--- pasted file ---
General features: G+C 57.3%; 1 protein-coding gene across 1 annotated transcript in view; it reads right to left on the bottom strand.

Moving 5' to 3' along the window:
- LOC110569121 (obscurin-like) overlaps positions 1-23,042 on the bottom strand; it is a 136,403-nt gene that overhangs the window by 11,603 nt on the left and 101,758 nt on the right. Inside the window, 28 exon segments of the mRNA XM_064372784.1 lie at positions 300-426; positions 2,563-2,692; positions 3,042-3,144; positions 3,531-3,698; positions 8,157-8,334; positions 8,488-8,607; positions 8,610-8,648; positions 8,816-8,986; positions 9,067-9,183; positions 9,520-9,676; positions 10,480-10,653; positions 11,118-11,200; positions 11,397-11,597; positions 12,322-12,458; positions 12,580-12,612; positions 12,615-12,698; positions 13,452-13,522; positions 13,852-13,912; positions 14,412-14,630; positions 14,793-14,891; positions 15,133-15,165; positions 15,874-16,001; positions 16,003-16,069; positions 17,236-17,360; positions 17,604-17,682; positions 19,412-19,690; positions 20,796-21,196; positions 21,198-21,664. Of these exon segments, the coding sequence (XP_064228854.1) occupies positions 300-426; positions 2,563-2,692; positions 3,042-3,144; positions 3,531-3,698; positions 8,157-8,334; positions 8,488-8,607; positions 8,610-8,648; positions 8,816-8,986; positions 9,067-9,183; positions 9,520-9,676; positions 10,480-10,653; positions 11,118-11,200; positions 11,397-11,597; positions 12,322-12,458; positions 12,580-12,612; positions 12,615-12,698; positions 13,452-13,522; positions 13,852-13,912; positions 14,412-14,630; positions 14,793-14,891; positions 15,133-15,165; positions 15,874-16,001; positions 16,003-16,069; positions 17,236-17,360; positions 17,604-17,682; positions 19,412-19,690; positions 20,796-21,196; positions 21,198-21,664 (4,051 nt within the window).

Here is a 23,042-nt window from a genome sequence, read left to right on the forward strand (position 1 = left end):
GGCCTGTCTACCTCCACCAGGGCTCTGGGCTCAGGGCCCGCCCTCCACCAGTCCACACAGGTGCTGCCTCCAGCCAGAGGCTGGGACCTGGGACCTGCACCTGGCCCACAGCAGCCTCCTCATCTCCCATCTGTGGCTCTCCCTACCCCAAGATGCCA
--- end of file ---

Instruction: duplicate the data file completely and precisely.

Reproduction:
General features: G+C 57.3%; 1 protein-coding gene across 1 annotated transcript in view; it reads right to left on the bottom strand.

Moving 5' to 3' along the window:
- LOC110569121 (obscurin-like) overlaps positions 1-23,042 on the bottom strand; it is a 136,403-nt gene that overhangs the window by 11,603 nt on the left and 101,758 nt on the right. Inside the window, 28 exon segments of the mRNA XM_064372784.1 lie at positions 300-426; positions 2,563-2,692; positions 3,042-3,144; positions 3,531-3,698; positions 8,157-8,334; positions 8,488-8,607; positions 8,610-8,648; positions 8,816-8,986; positions 9,067-9,183; positions 9,520-9,676; positions 10,480-10,653; positions 11,118-11,200; positions 11,397-11,597; positions 12,322-12,458; positions 12,580-12,612; positions 12,615-12,698; positions 13,452-13,522; positions 13,852-13,912; positions 14,412-14,630; positions 14,793-14,891; positions 15,133-15,165; positions 15,874-16,001; positions 16,003-16,069; positions 17,236-17,360; positions 17,604-17,682; positions 19,412-19,690; positions 20,796-21,196; positions 21,198-21,664. Of these exon segments, the coding sequence (XP_064228854.1) occupies positions 300-426; positions 2,563-2,692; positions 3,042-3,144; positions 3,531-3,698; positions 8,157-8,334; positions 8,488-8,607; positions 8,610-8,648; positions 8,816-8,986; positions 9,067-9,183; positions 9,520-9,676; positions 10,480-10,653; positions 11,118-11,200; positions 11,397-11,597; positions 12,322-12,458; positions 12,580-12,612; positions 12,615-12,698; positions 13,452-13,522; positions 13,852-13,912; positions 14,412-14,630; positions 14,793-14,891; positions 15,133-15,165; positions 15,874-16,001; positions 16,003-16,069; positions 17,236-17,360; positions 17,604-17,682; positions 19,412-19,690; positions 20,796-21,196; positions 21,198-21,664 (4,051 nt within the window).

Here is a 23,042-nt window from a genome sequence, read left to right on the forward strand (position 1 = left end):
GGCCTGTCTACCTCCACCAGGGCTCTGGGCTCAGGGCCCGCCCTCCACCAGTCCACACAGGTGCTGCCTCCAGCCAGAGGCTGGGACCTGGGACCTGCACCTGGCCCACAGCAGCCTCCTCATCTCCCATCTGTGGCTCTCCCTACCCCAAGATGCCA